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I have the following linear map:

$$T: \operatorname{Mat}_{n\times n}(\mathbb{R}) \to \operatorname{Mat}_{n\times n}(\mathbb{R})\;,$$

$$T(X) = X+2X^T\;.$$

I have to prove that it is injective (one-to-one) and surjective (onto).

Please help. Thanks

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What have you tried? –  Amzoti Jan 5 '13 at 13:59
    
I know that I only need to prove one of them because if I have $ T:V\rightarrow W $ and $dimV = dimW$ then T is one-to-one $\Leftrightarrow$ T is onto –  Dor Shalom Jan 5 '13 at 14:02

2 Answers 2

Suppose $X, Y$ are $n\times n$ matrices such that $T(X)=T(Y)$, we want to prove that $X=Y$. If $T(X)=T(Y)$, then by definition we have $$\tag{1}X+2X^T=Y+2Y^T.$$ Taking transponse of $(1)$, we get $$\tag{2}X^T+2X=Y^T+2Y$$ because $(X^T)^T=X$.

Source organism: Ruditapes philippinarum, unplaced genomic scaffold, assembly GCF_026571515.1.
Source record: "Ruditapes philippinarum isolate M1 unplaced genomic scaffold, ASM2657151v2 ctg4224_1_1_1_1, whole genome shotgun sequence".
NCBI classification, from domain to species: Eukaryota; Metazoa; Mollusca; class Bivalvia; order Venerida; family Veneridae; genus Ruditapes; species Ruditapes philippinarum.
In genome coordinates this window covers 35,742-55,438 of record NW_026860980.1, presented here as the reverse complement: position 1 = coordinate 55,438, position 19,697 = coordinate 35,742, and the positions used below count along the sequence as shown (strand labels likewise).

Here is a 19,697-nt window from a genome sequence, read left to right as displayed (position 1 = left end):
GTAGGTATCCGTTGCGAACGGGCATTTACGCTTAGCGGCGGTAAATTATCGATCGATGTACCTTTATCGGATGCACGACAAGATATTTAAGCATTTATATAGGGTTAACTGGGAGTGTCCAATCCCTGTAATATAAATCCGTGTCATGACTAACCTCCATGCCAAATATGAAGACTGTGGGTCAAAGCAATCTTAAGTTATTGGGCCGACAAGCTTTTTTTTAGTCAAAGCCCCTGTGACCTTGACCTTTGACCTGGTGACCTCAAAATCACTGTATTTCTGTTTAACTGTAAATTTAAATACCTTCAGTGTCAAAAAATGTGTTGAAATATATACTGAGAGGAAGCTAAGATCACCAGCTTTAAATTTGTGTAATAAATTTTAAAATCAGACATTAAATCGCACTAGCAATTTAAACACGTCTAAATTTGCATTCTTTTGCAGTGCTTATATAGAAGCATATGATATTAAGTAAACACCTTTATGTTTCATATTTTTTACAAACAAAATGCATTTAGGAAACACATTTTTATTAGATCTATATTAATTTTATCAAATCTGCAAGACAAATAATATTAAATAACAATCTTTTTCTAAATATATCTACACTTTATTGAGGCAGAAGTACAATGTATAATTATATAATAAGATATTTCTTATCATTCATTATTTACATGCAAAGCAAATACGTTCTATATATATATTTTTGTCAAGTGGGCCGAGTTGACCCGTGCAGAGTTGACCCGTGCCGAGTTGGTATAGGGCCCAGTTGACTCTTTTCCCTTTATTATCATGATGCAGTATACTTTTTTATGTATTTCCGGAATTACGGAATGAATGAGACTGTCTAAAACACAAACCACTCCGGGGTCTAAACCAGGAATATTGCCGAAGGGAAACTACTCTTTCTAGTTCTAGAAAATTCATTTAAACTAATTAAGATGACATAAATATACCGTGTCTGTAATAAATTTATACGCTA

Can you combine $(1)$ and $(2)$ to prove that $X=Y$?

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I already have $X^T + 2X = Y^T +2Y$ But it doesn't seem enough to make sure $X=Y$ –  Dor Shalom Jan 5 '13 at 14:08
    
No. What I said is to combine (1) and (2) above to prove that $X=Y$. Did you see how we get (2)? –  Paul Jan 5 '13 at 14:11
    
Oh, okay i got it! Thank you very much! my mind was just stuck :) –  Dor Shalom Jan 5 '13 at 14:14
    
You can accept the answer :) –  Paul Jan 5 '13 at 14:25

A linear map is injective if its kernel is zero. Now, if $T(X)=X+2X^T=0$, then by taking transpose, we also have $X^T+2X=0$. So $3X=2(X^T+2X)-(X+2X^T)=0$, or $X=0$. Hence $T$ is injective and in turn it is surjective because $T$ is a linear endomorphism on a finite dimensional vector space.

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